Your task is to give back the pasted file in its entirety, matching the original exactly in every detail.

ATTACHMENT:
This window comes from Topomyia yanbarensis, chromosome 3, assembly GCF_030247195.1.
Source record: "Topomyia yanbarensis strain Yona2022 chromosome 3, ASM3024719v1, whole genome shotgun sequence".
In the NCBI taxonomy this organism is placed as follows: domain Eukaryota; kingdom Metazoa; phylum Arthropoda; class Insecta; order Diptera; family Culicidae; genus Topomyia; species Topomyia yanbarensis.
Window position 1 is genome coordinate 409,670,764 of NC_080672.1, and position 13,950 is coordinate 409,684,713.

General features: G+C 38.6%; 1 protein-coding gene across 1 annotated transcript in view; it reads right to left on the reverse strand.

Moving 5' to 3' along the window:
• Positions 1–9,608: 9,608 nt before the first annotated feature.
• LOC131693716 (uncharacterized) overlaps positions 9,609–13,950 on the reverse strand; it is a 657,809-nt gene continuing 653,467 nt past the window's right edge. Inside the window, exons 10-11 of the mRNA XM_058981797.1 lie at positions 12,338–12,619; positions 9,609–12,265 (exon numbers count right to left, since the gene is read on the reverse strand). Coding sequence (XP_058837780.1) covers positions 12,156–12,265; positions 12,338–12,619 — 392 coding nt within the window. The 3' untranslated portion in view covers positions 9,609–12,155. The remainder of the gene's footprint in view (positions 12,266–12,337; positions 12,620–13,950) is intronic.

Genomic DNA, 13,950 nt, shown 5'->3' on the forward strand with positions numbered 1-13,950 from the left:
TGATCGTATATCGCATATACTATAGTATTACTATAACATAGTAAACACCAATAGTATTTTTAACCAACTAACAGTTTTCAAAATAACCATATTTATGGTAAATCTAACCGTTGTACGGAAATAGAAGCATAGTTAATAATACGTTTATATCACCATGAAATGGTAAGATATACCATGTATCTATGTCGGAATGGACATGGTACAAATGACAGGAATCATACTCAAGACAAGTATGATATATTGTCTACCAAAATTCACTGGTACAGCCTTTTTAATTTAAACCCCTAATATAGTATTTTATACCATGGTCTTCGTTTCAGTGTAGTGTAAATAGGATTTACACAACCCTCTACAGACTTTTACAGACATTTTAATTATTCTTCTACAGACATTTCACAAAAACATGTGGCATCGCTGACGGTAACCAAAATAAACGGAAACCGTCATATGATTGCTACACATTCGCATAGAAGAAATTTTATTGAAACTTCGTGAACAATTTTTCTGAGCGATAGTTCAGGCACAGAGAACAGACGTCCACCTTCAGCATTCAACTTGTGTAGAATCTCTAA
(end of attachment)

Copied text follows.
This window comes from Topomyia yanbarensis, chromosome 3, assembly GCF_030247195.1.
Source record: "Topomyia yanbarensis strain Yona2022 chromosome 3, ASM3024719v1, whole genome shotgun sequence".
In the NCBI taxonomy this organism is placed as follows: domain Eukaryota; kingdom Metazoa; phylum Arthropoda; class Insecta; order Diptera; family Culicidae; genus Topomyia; species Topomyia yanbarensis.
Window position 1 is genome coordinate 409,670,764 of NC_080672.1, and position 13,950 is coordinate 409,684,713.

General features: G+C 38.6%; 1 protein-coding gene across 1 annotated transcript in view; it reads right to left on the reverse strand.

Moving 5' to 3' along the window:
• Positions 1–9,608: 9,608 nt before the first annotated feature.
• LOC131693716 (uncharacterized) overlaps positions 9,609–13,950 on the reverse strand; it is a 657,809-nt gene continuing 653,467 nt past the window's right edge. Inside the window, exons 10-11 of the mRNA XM_058981797.1 lie at positions 12,338–12,619; positions 9,609–12,265 (exon numbers count right to left, since the gene is read on the reverse strand). Coding sequence (XP_058837780.1) covers positions 12,156–12,265; positions 12,338–12,619 — 392 coding nt within the window. The 3' untranslated portion in view covers positions 9,609–12,155. The remainder of the gene's footprint in view (positions 12,266–12,337; positions 12,620–13,950) is intronic.

Genomic DNA, 13,950 nt, shown 5'->3' on the forward strand with positions numbered 1-13,950 from the left:
TGATCGTATATCGCATATACTATAGTATTACTATAACATAGTAAACACCAATAGTATTTTTAACCAACTAACAGTTTTCAAAATAACCATATTTATGGTAAATCTAACCGTTGTACGGAAATAGAAGCATAGTTAATAATACGTTTATATCACCATGAAATGGTAAGATATACCATGTATCTATGTCGGAATGGACATGGTACAAATGACAGGAATCATACTCAAGACAAGTATGATATATTGTCTACCAAAATTCACTGGTACAGCCTTTTTAATTTAAACCCCTAATATAGTATTTTATACCATGGTCTTCGTTTCAGTGTAGTGTAAATAGGATTTACACAACCCTCTACAGACTTTTACAGACATTTTAATTATTCTTCTACAGACATTTCACAAAAACATGTGGCATCGCTGACGGTAACCAAAATAAACGGAAACCGTCATATGATTGCTACACATTCGCATAGAAGAAATTTTATTGAAACTTCGTGAACAATTTTTCTGAGCGATAGTTCAGGCACAGAGAACAGACGTCCACCTTCAGCATTCAACTTGTGTAGAATCTCTAA